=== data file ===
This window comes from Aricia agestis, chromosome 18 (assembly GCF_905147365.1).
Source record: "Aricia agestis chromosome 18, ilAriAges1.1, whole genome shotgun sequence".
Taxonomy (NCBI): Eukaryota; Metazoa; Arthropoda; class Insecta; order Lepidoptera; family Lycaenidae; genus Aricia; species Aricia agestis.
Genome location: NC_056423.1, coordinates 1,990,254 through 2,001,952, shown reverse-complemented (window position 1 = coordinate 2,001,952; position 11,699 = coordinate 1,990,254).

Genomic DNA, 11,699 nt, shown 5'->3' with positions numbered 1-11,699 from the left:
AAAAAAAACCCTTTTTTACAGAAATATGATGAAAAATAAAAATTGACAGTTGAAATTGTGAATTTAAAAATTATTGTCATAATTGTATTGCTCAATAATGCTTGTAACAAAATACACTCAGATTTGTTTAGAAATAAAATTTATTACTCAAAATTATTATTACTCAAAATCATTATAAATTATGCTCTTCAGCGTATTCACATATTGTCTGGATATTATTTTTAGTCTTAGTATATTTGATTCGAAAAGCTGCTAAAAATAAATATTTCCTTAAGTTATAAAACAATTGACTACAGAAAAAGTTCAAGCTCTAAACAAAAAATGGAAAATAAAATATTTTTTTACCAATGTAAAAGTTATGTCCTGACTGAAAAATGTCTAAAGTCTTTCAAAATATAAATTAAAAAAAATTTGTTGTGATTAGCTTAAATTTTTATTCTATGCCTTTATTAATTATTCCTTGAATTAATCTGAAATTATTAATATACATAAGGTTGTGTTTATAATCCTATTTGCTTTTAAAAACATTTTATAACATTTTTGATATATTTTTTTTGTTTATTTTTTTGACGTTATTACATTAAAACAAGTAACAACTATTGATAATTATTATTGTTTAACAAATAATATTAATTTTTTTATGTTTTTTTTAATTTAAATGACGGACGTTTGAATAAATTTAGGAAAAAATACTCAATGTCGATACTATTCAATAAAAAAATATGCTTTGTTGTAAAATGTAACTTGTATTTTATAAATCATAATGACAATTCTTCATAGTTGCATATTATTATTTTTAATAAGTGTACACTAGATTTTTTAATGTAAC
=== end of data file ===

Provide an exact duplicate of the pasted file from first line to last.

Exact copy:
This window comes from Aricia agestis, chromosome 18 (assembly GCF_905147365.1).
Source record: "Aricia agestis chromosome 18, ilAriAges1.1, whole genome shotgun sequence".
Taxonomy (NCBI): Eukaryota; Metazoa; Arthropoda; class Insecta; order Lepidoptera; family Lycaenidae; genus Aricia; species Aricia agestis.
Genome location: NC_056423.1, coordinates 1,990,254 through 2,001,952, shown reverse-complemented (window position 1 = coordinate 2,001,952; position 11,699 = coordinate 1,990,254).

Genomic DNA, 11,699 nt, shown 5'->3' with positions numbered 1-11,699 from the left:
AAAAAAAACCCTTTTTTACAGAAATATGATGAAAAATAAAAATTGACAGTTGAAATTGTGAATTTAAAAATTATTGTCATAATTGTATTGCTCAATAATGCTTGTAACAAAATACACTCAGATTTGTTTAGAAATAAAATTTATTACTCAAAATTATTATTACTCAAAATCATTATAAATTATGCTCTTCAGCGTATTCACATATTGTCTGGATATTATTTTTAGTCTTAGTATATTTGATTCGAAAAGCTGCTAAAAATAAATATTTCCTTAAGTTATAAAACAATTGACTACAGAAAAAGTTCAAGCTCTAAACAAAAAATGGAAAATAAAATATTTTTTTACCAATGTAAAAGTTATGTCCTGACTGAAAAATGTCTAAAGTCTTTCAAAATATAAATTAAAAAAAATTTGTTGTGATTAGCTTAAATTTTTATTCTATGCCTTTATTAATTATTCCTTGAATTAATCTGAAATTATTAATATACATAAGGTTGTGTTTATAATCCTATTTGCTTTTAAAAACATTTTATAACATTTTTGATATATTTTTTTTGTTTATTTTTTTGACGTTATTACATTAAAACAAGTAACAACTATTGATAATTATTATTGTTTAACAAATAATATTAATTTTTTTATGTTTTTTTTAATTTAAATGACGGACGTTTGAATAAATTTAGGAAAAAATACTCAATGTCGATACTATTCAATAAAAAAATATGCTTTGTTGTAAAATGTAACTTGTATTTTATAAATCATAATGACAATTCTTCATAGTTGCATATTATTATTTTTAATAAGTGTACACTAGATTTTTTAATGTAAC